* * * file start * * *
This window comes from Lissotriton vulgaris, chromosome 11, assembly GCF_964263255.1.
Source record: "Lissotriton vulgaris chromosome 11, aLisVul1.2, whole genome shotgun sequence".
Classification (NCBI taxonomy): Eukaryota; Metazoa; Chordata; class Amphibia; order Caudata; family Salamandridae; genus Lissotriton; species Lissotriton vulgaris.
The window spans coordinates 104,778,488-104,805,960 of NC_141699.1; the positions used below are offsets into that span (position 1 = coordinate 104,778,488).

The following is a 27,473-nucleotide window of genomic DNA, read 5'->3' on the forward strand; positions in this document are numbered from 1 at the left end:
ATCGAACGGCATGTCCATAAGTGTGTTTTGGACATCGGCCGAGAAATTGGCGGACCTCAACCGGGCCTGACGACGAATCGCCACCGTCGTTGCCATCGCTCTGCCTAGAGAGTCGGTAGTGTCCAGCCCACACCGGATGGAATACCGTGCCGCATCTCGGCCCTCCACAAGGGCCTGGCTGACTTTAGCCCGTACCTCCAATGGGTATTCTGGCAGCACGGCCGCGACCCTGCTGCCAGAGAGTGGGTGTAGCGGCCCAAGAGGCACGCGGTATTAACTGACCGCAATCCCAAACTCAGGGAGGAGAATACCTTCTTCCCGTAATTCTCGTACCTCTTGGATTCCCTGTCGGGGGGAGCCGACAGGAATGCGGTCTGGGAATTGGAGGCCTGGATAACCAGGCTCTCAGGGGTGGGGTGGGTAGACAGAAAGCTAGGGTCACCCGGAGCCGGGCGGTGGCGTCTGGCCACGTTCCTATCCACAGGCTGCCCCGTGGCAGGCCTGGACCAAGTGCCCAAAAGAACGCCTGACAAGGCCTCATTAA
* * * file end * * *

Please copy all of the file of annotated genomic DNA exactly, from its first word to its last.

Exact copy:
This window comes from Lissotriton vulgaris, chromosome 11, assembly GCF_964263255.1.
Source record: "Lissotriton vulgaris chromosome 11, aLisVul1.2, whole genome shotgun sequence".
Classification (NCBI taxonomy): Eukaryota; Metazoa; Chordata; class Amphibia; order Caudata; family Salamandridae; genus Lissotriton; species Lissotriton vulgaris.
The window spans coordinates 104,778,488-104,805,960 of NC_141699.1; the positions used below are offsets into that span (position 1 = coordinate 104,778,488).

The following is a 27,473-nucleotide window of genomic DNA, read 5'->3' on the forward strand; positions in this document are numbered from 1 at the left end:
ATCGAACGGCATGTCCATAAGTGTGTTTTGGACATCGGCCGAGAAATTGGCGGACCTCAACCGGGCCTGACGACGAATCGCCACCGTCGTTGCCATCGCTCTGCCTAGAGAGTCGGTAGTGTCCAGCCCACACCGGATGGAATACCGTGCCGCATCTCGGCCCTCCACAAGGGCCTGGCTGACTTTAGCCCGTACCTCCAATGGGTATTCTGGCAGCACGGCCGCGACCCTGCTGCCAGAGAGTGGGTGTAGCGGCCCAAGAGGCACGCGGTATTAACTGACCGCAATCCCAAACTCAGGGAGGAGAATACCTTCTTCCCGTAATTCTCGTACCTCTTGGATTCCCTGTCGGGGGGAGCCGACAGGAATGCGGTCTGGGAATTGGAGGCCTGGATAACCAGGCTCTCAGGGGTGGGGTGGGTAGACAGAAAGCTAGGGTCACCCGGAGCCGGGCGGTGGCGTCTGGCCACGTTCCTATCCACAGGCTGCCCCGTGGCAGGCCTGGACCAAGTGCCCAAAAGAACGCCTGACAAGGCCTCATTAA